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September 18, 2013 5:15 pm
Right from the opening profanity, it’s clear that Clive Exton’s comedy will not mince its words. Exton uses expletives with deliberation, but not always with the intended effect. (Compare the magnificently profane rhetoric of the TV series Deadwood.) For every turn of phrase that is spiced up or given added rhythmical zest by its Anglo-Saxon embellishment, there are two or three that simply pin the characters as having mouths as wide as the Thames estuary and minds as narrow as the creek at Canvey Island.
The Packers are an East End-diaspora criminal family, living high on the hog (Simon Higlett’s eye-achingly vulgar “luxury” set drew applause in its own right) off the proceeds of younger son Algie’s safe deposit robbery several years ago. Now that Algie is getting out of prison, they realise they need either to tell him and his posh fiancée that they’ve been dipping into his capital or make alternative arrangements sharpish.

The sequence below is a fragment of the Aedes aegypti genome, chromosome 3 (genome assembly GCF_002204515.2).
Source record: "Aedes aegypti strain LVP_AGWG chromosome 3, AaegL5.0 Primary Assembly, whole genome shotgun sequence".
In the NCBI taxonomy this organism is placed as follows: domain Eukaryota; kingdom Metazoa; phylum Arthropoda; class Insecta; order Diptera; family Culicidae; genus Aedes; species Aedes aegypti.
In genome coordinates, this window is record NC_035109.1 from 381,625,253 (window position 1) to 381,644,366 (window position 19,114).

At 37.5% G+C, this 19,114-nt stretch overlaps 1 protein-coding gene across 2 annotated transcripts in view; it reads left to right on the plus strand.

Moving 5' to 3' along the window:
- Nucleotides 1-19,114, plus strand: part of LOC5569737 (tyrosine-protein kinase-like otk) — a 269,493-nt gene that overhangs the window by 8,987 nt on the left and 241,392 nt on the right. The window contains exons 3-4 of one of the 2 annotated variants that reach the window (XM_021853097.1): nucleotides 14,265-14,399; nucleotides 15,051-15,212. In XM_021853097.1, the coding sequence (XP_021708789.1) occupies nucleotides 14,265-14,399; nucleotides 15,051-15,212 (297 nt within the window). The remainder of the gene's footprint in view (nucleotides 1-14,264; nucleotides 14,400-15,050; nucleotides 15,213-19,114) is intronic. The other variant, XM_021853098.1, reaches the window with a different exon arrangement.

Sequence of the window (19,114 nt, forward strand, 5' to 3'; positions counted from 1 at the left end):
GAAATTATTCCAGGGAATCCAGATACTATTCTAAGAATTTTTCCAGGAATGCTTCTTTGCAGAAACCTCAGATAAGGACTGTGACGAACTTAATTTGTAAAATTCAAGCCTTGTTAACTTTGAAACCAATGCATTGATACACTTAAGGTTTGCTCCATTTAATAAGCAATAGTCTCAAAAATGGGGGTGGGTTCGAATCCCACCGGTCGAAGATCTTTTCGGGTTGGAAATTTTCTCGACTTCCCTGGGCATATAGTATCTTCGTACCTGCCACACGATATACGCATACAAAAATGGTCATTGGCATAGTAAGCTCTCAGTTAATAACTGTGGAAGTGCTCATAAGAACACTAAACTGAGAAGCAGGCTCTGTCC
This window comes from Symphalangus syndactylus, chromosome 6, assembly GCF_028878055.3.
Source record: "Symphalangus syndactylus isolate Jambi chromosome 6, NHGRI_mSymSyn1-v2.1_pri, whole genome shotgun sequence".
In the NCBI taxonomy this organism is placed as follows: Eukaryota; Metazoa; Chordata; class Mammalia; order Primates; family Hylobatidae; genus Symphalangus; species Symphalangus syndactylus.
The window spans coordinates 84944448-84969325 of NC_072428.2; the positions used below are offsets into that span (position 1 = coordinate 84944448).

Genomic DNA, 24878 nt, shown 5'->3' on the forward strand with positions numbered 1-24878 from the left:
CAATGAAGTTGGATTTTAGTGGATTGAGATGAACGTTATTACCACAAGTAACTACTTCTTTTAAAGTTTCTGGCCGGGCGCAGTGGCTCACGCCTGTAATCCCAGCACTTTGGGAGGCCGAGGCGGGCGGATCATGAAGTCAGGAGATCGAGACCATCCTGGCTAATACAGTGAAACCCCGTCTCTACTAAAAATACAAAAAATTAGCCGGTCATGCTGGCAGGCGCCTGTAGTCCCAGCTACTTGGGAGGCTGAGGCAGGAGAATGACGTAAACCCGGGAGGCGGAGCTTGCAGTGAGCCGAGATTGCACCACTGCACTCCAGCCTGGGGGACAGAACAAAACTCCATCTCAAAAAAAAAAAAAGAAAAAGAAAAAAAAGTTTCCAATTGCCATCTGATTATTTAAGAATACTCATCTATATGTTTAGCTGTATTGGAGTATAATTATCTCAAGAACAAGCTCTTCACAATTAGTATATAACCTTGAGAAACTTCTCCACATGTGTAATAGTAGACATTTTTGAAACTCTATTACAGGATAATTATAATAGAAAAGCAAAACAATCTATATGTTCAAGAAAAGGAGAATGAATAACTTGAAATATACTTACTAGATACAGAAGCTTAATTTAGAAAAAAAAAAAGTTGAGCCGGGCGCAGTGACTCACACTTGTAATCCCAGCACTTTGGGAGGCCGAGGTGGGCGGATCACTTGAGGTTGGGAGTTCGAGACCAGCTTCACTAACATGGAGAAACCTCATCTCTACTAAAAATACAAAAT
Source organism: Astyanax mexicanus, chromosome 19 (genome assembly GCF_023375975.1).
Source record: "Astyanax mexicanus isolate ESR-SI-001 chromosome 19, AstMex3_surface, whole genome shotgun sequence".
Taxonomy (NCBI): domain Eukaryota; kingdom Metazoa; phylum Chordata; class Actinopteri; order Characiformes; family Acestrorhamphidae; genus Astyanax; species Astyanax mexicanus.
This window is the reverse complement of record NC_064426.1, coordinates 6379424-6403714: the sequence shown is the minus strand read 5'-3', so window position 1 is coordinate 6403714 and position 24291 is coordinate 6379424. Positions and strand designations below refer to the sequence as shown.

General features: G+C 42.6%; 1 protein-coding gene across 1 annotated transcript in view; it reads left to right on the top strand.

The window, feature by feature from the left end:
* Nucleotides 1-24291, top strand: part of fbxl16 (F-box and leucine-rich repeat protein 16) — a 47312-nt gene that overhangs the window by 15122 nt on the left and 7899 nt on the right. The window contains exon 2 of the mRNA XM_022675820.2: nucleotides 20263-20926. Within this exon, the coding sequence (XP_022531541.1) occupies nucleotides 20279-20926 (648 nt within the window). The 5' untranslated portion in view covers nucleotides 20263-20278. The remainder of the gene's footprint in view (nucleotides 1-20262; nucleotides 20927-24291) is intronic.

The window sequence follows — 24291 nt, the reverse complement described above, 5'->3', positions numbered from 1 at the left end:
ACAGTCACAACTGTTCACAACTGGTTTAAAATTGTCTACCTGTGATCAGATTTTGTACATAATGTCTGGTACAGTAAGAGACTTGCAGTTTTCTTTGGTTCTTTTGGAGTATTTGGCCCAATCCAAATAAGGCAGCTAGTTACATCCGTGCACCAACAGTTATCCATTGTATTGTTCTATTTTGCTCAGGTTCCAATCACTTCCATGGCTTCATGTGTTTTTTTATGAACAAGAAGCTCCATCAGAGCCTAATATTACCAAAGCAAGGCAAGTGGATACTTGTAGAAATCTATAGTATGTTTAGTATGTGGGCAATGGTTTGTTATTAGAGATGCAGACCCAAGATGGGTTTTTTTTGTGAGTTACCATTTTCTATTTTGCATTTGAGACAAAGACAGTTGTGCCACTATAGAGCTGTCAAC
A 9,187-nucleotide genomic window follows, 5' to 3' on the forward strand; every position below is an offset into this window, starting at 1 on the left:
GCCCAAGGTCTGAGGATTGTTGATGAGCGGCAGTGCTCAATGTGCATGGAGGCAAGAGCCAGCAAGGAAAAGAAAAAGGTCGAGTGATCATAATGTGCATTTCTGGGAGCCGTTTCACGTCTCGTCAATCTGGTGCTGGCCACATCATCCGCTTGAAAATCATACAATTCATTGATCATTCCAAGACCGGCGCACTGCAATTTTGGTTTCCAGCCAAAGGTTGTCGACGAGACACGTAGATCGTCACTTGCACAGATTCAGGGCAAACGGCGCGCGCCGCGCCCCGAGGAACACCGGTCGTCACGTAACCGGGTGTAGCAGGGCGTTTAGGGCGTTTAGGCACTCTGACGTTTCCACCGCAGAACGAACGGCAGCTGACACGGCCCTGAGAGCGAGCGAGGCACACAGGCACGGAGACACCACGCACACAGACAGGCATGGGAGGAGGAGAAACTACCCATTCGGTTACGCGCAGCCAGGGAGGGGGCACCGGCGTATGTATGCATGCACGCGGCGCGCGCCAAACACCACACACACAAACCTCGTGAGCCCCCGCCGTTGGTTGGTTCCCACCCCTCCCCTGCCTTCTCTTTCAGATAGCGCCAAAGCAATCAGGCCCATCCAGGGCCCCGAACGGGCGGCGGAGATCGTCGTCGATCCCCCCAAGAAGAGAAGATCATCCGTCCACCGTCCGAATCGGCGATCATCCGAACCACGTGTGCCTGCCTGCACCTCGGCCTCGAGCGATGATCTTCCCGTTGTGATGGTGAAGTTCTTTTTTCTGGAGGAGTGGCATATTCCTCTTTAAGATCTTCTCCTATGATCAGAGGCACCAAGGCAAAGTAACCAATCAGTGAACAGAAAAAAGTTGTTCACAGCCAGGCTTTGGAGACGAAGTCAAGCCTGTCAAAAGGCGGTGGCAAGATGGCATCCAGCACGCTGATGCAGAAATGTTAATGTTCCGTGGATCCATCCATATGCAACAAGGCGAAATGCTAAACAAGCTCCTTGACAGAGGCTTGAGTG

They choose the latter course, leaving a dead body and a bullet lodged inside cut-price hitman Rocco Dimaggio (who’s as Italian as Pizza Hut) and fleeing with Rocco to a second-act location that looks like a tumbledown hovel on the Costa del Crime but turns out to be rather less exotic. Mum Emmie, elder son Darnley, daughter-in-law Chrissie and Rocco hatch various plots to return home, blatantly spurning the idea that the only way is ethics, and you just know that one or more of them will not be seeing the final curtain from a vertical position.
There must be a reason why it took eight years for this play to be staged (Exton himself died in 2007): I incline to the view that this is because it isn’t much good. There must, similarly, be a reason why it is now being presented: that, I think, is because the likes of TV series The Only Way Is Essex have blurred the lines between indictment and endorsement of these values, so that a production like Harry Burton’s here can now both have its cake, by satirising such brainless excess, and eat it, by ensuring the satire is so toothless that the whole affair becomes simply a bit of raucous fun. Supposedly. Sheila Hancock, Lee Evans and Keeley Hawes are the leads whose CVs will not be ornamented by the inclusion of this particular venture.
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